Study Says Most Consumers Want Holiday Meals Made By Restaurants

As the song "(There's No Place Like) Home For The Holidays" goes, "I met a man from Tennessee, he was heading for/ Pennsylvania and some homemade pumpkin pie." Such is the stereotypical view of the holidays in the U.S. – especially those tremendously gustatory fall and winter holidays Thanksgiving and Christmas – that folks will be cooking at home, be it their own, a relative's, or a friend's. People have fond memories of dishes made year after year by loving hands and family food traditions that bond them to loved ones.

A 2020 poll conducted by YouGov revealed the dishes that Americans clamor for at the Christmas table. Topping the list are two types of potatoes, roasted and mashed, then turkey, of course, followed by holiday stalwarts like stuffing, rolls, prime rib, and ham. There are even some eclectic choices in the top 20, like lasagna and potato salad.

But, the idealized home-cooked holiday meal may be just that: a lovely ideal. Behind the scenes, as anyone who has spent time in the kitchen before one of these feasts will tell you, is a flurry of activity and anxiety as a harried cook – or cooks – attempting to get each dish done on time. While there are many ways to plan ahead and mitigate the stress of cooking, such as Ina Garten's tried-and-true turkey tip and appetizer hack, it seems that many Americans are choosing an alternative to cooking.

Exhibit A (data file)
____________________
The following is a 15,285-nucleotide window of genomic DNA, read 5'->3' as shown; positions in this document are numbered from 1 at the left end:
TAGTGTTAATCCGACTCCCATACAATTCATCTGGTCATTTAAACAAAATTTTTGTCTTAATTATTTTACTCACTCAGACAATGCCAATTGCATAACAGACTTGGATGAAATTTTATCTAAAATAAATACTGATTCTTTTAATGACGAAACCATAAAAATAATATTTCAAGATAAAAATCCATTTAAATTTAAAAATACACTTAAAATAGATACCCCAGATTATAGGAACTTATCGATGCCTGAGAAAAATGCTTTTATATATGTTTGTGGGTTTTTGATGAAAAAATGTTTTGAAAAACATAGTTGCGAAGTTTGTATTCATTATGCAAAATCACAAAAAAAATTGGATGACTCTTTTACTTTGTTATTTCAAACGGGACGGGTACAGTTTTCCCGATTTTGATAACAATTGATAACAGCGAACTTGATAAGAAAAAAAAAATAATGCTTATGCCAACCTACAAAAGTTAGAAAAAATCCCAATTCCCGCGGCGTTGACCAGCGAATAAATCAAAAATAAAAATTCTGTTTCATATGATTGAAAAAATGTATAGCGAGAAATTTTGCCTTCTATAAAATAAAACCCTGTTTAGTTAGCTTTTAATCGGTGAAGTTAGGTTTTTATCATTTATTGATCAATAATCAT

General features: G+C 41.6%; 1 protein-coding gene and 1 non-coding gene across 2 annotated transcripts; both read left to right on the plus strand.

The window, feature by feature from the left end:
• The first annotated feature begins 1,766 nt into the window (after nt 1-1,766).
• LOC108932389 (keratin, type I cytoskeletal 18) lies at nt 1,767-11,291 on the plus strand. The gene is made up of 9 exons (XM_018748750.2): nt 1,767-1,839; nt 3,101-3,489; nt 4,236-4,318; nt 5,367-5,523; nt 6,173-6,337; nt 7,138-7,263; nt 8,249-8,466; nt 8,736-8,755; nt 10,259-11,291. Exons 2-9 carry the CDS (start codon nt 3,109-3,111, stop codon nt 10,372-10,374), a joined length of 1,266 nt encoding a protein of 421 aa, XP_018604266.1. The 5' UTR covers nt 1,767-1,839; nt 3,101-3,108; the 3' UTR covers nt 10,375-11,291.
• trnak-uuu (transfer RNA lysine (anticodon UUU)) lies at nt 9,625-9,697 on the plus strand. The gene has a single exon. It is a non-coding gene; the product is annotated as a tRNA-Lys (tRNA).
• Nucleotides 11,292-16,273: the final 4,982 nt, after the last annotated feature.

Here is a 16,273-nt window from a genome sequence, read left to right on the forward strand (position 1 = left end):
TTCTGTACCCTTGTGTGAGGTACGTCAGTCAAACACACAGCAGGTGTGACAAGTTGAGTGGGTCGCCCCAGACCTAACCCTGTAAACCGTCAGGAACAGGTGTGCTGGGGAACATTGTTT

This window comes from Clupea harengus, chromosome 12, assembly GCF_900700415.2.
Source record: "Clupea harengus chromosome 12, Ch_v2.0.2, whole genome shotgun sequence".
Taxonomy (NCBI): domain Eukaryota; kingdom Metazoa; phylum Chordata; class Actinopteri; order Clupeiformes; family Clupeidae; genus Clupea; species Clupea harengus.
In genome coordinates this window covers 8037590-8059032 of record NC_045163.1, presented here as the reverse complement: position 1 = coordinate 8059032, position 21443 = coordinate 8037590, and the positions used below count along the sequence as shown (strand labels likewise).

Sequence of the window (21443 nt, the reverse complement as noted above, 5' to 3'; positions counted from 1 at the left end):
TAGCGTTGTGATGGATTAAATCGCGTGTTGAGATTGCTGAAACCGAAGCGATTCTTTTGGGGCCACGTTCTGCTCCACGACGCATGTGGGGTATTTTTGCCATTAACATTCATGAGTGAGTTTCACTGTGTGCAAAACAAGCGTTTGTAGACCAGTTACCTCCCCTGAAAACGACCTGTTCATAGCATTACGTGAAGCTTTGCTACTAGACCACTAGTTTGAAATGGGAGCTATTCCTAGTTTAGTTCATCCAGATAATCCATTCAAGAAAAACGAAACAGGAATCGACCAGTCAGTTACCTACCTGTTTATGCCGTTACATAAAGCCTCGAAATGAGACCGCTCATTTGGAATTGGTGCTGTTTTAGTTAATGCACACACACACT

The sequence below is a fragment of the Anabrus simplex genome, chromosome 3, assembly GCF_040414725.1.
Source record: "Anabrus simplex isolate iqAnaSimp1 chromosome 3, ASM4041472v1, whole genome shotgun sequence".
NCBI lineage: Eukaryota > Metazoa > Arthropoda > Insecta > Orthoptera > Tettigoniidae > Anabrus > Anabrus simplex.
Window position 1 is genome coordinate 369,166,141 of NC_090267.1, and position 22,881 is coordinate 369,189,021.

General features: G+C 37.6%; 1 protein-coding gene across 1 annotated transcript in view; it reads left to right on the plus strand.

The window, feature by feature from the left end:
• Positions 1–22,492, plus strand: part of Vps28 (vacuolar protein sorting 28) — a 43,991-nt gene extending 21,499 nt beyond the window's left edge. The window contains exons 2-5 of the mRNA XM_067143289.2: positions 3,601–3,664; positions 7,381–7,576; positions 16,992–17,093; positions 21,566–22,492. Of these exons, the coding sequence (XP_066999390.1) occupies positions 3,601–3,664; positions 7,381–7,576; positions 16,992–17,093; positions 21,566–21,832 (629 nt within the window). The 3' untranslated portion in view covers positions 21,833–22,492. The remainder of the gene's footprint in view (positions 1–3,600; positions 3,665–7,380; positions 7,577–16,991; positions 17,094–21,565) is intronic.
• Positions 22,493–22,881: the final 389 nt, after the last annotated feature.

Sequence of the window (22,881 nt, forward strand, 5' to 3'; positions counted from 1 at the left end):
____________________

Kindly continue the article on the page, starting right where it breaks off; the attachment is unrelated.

Convenience is key

As Restaurant Business reports, a whopping 77% of consumers who responded to a survey by the National Restaurant Association said that they will, in part or wholly, rely on professional chefs and cooks to handle the holiday meal. Many restaurants, such as Cracker Barrel, Bob Evans, and Boston Market, offer a la carte and complete meal packages featuring traditional holiday fare, says Living on the Cheap. These dishes are pre-packaged and ready to be simply heated before serving. Convenience is the main driver, the NRA survey found.

"When you choose restaurants, you get the flavors you crave without grocery shopping and preparation," said Michelle Korsmo, CEO of the restaurant association, in a statement. "You get familiar holiday dishes, without the dishes to wash. You get beloved traditions, without all the preparations. That may help explain the 58% of respondents who said they wanted to have their holiday meal at the restaurant, 94% of which wanted the eatery to be close to home.

There may be another layer of convenience. While many people choose to throw caution to the wind and indulge their appetites during the season, Health Possible notes that it's possible to plan out portioned and balanced meals by thoroughly reading over a restaurant's menu description of dishes to make sure they align with a chosen holiday meal plan.